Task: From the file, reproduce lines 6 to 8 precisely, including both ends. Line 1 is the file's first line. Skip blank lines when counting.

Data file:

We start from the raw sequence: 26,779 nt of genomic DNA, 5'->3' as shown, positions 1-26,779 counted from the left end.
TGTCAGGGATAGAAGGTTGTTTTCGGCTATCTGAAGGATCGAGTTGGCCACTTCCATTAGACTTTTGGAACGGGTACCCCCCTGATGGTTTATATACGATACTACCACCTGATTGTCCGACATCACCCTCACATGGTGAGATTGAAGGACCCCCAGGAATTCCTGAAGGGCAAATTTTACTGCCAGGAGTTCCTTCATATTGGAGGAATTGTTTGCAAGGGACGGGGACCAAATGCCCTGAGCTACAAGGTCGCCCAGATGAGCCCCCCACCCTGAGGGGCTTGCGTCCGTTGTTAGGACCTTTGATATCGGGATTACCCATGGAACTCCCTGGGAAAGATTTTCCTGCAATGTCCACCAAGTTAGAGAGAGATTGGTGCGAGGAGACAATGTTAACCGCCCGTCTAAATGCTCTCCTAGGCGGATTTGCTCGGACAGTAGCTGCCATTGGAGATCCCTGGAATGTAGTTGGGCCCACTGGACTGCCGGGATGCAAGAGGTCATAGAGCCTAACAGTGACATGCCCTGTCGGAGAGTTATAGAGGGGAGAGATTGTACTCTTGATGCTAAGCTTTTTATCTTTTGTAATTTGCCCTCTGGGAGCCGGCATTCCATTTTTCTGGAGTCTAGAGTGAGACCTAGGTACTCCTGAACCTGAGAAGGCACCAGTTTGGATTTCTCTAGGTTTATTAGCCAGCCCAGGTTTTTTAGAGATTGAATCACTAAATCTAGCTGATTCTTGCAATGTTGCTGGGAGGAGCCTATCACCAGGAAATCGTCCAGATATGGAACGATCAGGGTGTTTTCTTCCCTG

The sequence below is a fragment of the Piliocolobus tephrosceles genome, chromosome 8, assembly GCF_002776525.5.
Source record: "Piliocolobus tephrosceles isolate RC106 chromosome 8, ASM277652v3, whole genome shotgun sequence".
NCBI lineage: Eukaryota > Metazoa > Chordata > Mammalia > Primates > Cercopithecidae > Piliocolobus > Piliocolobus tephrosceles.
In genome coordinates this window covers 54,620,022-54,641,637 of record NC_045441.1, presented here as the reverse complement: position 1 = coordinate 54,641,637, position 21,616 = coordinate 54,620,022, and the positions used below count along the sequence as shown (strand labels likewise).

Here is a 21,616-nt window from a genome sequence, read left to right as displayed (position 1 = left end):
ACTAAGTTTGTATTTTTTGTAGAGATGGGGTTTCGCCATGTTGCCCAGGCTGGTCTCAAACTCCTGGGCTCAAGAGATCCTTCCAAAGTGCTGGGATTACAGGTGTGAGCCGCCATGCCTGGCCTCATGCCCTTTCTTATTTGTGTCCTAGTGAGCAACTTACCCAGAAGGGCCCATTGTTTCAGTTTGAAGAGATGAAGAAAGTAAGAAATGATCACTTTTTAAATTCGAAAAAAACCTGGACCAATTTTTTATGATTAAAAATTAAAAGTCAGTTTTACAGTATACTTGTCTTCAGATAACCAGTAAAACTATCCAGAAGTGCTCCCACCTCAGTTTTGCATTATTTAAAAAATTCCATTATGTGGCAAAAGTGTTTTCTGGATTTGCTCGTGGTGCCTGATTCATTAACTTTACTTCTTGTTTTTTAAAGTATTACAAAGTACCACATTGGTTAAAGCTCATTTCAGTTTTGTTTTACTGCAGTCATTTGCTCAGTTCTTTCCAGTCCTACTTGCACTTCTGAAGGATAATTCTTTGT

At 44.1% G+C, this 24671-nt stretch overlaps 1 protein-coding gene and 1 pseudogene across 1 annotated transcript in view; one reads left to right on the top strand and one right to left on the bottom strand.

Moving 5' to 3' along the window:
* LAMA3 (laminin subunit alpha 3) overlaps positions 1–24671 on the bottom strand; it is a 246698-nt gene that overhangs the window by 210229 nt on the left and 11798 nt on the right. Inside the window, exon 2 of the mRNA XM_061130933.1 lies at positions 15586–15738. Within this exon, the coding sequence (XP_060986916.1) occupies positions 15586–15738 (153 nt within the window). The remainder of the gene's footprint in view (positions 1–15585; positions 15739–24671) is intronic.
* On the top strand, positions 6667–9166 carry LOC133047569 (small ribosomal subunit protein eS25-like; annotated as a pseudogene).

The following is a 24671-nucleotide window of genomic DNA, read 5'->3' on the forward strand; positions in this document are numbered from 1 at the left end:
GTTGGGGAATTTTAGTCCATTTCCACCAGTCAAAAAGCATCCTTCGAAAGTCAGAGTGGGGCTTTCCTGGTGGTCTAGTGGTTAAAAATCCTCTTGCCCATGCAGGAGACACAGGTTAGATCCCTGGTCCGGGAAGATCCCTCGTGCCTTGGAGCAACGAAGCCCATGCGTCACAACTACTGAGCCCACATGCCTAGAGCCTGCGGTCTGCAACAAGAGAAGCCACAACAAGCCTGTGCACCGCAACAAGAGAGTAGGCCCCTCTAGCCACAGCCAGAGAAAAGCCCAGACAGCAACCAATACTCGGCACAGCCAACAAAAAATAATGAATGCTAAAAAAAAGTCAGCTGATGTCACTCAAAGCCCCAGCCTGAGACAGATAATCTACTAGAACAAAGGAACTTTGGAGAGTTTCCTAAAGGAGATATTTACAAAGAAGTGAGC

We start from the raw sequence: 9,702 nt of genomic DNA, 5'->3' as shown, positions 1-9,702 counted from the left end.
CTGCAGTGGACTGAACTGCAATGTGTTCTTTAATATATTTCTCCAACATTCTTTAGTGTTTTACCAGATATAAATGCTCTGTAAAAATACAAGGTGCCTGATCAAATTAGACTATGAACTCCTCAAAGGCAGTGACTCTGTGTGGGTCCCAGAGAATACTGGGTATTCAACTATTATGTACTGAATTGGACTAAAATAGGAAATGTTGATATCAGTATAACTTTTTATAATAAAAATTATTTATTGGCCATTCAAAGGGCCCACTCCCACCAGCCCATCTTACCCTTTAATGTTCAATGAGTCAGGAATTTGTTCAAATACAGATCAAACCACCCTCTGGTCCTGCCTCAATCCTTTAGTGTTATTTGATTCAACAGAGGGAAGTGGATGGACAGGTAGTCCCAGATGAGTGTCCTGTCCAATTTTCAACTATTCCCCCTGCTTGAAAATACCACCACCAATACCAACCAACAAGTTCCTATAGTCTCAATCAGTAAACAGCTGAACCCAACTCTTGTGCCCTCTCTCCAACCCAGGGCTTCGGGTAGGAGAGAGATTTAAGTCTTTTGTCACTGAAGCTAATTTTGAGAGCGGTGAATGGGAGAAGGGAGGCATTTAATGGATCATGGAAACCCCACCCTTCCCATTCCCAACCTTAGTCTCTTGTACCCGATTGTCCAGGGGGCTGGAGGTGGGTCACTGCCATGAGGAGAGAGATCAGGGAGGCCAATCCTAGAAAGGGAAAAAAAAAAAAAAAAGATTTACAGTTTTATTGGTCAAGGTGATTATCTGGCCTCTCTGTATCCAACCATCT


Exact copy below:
In genome coordinates this window covers 54,620,022-54,641,637 of record NC_045441.1, presented here as the reverse complement: position 1 = coordinate 54,641,637, position 21,616 = coordinate 54,620,022, and the positions used below count along the sequence as shown (strand labels likewise).

Here is a 21,616-nt window from a genome sequence, read left to right as displayed (position 1 = left end):
ACTAAGTTTGTATTTTTTGTAGAGATGGGGTTTCGCCATGTTGCCCAGGCTGGTCTCAAACTCCTGGGCTCAAGAGATCCTTCCAAAGTGCTGGGATTACAGGTGTGAGCCGCCATGCCTGGCCTCATGCCCTTTCTTATTTGTGTCCTAGTGAGCAACTTACCCAGAAGGGCCCATTGTTTCAGTTTGAAGAGATGAAGAAAGTAAGAAATGATCACTTTTTAAATTCGAAAAAAACCTGGACCAATTTTTTATGATTAAAAATTAAAAGTCAGTTTTACAGTATACTTGTCTTCAGATAACCAGTAAAACTATCCAGAAGTGCTCCCACCTCAGTTTTGCATTATTTAAAAAATTCCATTATGTGGCAAAAGTGTTTTCTGGATTTGCTCGTGGTGCCTGATTCATTAACTTTACTTCTTGTTTTTTAAAGTATTACAAAGTACCACATTGGTTAAAGCTCATTTCAGTTTTGTTTTACTGCAGTCATTTGCTCAGTTCTTTCCAGTCCTACTTGCACTTCTGAAGGATAATTCTTTGT